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Leon S. Kennedy parries the chainsaw of an enemy in a spark-filled screenshot of Resident Evil 4 Image: Capcom

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The Resident Evil 4 remake pulls off the same great trick

How many more does Capcom have left?

Michael McWhertor is a journalist with more than 17 years of experience covering video games, technology, movies, TV, and entertainment.

In 2001, four years before the original Resident Evil 4 was released, Capcom knew it had a problem. The Resident Evil series was stuck in a cookie-cutter mold, producer Hiroyuki Kobayashi said at the time. “The whole concept of RE4 was to reinvent the game,” he said. “We wanted to give the gamers something new.”

The result was a combat-forward reboot of the series that reconsidered its survival-horror roots, pitching Resident Evil 2 co-star Leon S. Kennedy as an international action hero on a mission to save the U.S. president’s daughter from a cult. Resident Evil 4 was hailed as a masterpiece, injecting new life into a franchise that would only become even more action-focused in ensuing sequels — ultimately prompting yet another reinvention of the series with the back-to-basics horror game Resident Evil 7 Biohazard.

Capcom’s remake of Resident Evil 4 reimagines the series’ most beloved and influential entry with lavish detail, modernizing the game from top to bottom. Developers have reframed Leon’s adventure through the lens of other recent Resident Evil remakes, bringing new levels of beauty and squishy gore to Resident Evil 4 while also updating its controls and story. The result is a clear demonstration that the developers understand their source material, and want to make it sing by fleshing out every possible detail.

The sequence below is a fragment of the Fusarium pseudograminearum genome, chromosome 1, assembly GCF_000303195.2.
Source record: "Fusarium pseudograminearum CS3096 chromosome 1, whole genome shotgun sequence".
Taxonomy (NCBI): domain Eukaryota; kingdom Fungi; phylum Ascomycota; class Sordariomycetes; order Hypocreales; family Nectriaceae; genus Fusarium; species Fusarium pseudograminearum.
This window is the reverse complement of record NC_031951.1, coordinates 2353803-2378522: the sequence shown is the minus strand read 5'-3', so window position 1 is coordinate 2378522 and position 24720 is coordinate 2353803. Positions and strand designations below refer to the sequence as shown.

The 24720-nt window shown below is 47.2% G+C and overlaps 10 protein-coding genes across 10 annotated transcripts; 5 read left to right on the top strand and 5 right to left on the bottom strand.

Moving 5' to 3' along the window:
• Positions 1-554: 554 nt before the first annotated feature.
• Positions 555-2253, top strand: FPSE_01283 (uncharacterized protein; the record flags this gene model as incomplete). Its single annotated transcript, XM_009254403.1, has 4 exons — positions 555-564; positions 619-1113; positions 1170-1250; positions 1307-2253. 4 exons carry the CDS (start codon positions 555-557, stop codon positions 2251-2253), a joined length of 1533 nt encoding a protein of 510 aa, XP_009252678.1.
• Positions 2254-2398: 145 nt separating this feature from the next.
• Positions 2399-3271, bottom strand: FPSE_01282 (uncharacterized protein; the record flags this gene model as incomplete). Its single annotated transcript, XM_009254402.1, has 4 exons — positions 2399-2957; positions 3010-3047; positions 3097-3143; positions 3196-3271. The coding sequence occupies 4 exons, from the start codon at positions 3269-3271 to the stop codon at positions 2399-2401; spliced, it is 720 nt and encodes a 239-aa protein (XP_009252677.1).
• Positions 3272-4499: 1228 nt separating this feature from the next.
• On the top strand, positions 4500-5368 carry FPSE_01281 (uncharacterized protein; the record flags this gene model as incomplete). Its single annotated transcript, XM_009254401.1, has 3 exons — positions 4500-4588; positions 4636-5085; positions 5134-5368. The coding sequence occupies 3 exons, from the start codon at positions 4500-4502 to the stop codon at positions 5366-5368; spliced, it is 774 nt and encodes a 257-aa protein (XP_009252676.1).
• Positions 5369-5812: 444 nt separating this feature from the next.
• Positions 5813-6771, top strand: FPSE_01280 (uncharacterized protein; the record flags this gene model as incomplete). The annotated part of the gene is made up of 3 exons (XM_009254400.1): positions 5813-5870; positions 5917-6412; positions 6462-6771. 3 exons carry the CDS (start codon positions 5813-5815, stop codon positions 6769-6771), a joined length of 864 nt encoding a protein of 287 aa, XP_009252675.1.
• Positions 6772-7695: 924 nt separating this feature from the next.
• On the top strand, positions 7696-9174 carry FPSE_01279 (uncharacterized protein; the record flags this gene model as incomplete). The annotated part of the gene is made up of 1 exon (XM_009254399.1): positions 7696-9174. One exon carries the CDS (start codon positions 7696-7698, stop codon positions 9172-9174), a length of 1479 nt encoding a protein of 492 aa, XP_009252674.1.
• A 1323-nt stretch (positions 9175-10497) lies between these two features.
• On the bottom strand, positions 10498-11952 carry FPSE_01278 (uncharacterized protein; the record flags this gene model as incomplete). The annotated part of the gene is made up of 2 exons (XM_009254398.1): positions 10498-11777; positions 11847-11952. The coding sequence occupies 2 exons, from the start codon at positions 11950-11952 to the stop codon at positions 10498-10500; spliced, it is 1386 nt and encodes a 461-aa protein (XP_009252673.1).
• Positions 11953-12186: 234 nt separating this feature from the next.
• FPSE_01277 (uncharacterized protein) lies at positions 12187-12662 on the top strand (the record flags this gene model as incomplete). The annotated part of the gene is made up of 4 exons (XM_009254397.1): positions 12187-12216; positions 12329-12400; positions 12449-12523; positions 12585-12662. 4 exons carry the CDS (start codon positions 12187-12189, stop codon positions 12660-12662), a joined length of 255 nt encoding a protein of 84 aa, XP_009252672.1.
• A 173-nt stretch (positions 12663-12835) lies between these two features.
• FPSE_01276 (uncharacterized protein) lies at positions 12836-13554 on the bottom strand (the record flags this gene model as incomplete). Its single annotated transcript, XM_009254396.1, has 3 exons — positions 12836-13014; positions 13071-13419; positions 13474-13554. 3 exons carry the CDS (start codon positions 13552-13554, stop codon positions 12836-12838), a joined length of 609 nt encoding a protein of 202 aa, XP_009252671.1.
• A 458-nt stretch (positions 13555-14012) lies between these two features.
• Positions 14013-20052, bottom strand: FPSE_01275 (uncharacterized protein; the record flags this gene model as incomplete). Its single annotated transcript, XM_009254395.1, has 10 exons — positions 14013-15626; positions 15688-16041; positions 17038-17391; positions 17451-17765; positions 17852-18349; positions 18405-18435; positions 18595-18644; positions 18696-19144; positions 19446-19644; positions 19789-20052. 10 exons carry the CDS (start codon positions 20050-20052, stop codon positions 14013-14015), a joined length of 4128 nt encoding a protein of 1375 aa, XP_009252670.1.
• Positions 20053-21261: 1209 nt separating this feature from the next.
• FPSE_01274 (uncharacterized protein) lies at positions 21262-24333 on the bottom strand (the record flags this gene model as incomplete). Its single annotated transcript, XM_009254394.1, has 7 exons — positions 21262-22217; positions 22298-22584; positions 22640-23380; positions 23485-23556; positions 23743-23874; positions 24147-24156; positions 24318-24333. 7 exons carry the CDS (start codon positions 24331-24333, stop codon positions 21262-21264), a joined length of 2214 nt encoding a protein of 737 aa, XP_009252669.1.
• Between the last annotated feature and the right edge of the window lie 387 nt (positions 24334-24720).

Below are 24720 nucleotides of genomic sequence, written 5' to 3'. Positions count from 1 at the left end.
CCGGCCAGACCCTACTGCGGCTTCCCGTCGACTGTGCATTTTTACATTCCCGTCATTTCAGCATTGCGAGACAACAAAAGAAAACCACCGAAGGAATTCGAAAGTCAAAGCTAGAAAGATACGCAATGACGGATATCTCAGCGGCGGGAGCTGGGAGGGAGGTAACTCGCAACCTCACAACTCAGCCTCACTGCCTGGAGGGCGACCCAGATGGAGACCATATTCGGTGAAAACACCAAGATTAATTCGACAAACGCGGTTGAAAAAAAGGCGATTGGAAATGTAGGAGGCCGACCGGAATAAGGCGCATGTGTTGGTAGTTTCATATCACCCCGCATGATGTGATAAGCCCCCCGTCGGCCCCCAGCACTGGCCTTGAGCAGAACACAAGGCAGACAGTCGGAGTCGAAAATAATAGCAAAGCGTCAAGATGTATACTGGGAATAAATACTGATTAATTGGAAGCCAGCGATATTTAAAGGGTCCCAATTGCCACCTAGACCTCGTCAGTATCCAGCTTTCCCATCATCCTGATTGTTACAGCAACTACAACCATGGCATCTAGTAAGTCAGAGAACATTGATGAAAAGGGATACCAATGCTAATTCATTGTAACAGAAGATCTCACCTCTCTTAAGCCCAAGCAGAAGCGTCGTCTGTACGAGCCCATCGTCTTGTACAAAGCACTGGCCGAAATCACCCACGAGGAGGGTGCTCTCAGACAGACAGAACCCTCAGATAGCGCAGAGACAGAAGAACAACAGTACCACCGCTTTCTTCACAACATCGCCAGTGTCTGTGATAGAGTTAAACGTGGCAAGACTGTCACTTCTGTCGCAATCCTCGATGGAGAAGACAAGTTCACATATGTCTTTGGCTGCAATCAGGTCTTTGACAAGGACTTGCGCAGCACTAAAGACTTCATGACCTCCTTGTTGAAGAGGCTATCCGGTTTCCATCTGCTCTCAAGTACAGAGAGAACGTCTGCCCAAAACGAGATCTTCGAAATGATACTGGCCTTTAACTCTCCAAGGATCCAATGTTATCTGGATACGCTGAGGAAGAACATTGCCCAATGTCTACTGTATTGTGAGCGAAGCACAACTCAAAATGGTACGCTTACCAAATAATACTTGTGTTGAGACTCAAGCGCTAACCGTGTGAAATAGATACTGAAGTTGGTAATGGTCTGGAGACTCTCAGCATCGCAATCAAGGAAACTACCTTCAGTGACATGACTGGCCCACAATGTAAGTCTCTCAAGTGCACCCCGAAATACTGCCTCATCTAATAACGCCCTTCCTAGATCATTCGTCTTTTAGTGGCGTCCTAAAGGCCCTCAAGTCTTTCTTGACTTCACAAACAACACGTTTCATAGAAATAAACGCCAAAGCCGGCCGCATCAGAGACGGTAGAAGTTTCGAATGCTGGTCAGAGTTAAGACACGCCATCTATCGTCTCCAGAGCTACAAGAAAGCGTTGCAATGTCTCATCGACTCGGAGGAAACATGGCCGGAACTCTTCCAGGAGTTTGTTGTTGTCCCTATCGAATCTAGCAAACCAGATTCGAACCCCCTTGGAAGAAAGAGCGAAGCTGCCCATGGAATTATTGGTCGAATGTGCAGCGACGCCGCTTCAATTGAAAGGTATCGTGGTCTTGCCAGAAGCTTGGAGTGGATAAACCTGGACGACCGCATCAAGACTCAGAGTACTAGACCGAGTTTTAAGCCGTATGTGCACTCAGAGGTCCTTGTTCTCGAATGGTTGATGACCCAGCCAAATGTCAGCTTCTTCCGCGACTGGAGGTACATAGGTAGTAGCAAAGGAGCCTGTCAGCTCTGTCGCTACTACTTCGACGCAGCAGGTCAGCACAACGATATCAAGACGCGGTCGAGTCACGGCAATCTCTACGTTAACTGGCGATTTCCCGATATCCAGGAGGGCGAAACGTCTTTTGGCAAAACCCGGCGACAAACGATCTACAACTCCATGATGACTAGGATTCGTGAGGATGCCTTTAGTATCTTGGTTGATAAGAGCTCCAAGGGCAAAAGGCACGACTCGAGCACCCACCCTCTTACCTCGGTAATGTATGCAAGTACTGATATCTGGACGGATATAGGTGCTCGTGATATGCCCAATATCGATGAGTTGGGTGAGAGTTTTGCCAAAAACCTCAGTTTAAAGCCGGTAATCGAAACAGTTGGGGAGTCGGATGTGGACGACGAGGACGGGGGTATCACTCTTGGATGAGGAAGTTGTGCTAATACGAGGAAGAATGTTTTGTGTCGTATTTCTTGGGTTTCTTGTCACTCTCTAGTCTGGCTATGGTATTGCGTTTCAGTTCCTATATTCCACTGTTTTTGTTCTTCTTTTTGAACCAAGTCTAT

The game also strongly signals that Resident Evil may be in need of a reinvention once again.

A swarm of villagers wielding clubs, axes and knives lurch toward the camera. A burning body and dilapidated house is behind them. Image: Capcom

Resident Evil 4’s core elements are present in the remake. Leon S. Kennedy, now a dashing government agent, is dispatched on a covert solo mission to Spain, where he searches for a target codenamed “Baby Eagle” — real name Ashley Graham, the daughter of U.S. President Graham. A group of cultists has kidnapped her in a plot to infect her with a parasite and ultimately make her their puppet. As Leon searches for Ashley, he encounters a remote rural village overrun by the parasite. Its angry residents — and a series of ultra-powerful men and monsters — stand between Leon and his rescuee.

Leon is no longer the rookie cop of his previous game, and he no longer faces danger in the form of one or two shambling zombies at a time. Instead, he is well armed and combat-ready, and faces swarms of armed, infected humans known as Ganados. While resource management and ammunition scarcity were core to the gameplay of early Resident Evil games, in Resident Evil 4, players concern themselves more with crowd control and — specifically in the remake — parrying attacks from all sides. Resident Evil 4 presents a new type of challenge: surviving against overwhelming odds.

In the remake, the dance to avoid death can be daunting. Ganados and burly men wielding chainsaws or giant hammers can quickly surround Leon. But Leon can parry or dodge just about any attack. He can roundhouse-kick or suplex bad guys, before finishing them off with a knife through the skull. Or he can approach encounters with stealth, creeping up behind unsuspecting enemies and dispatching them with a quiet execution. All these options make every combat encounter exciting and flexible in their demands; occasionally, they can be frustrating, as the game pours waves of enemies on Leon in set-pieces that feel more like an exercise in trial and error than puzzling out a solution.

Leon and Ashley run away from an explosion in a screenshot from Resident Evil 4
“Guess this is their idea of a warm welcome” —Leon S. Kennedy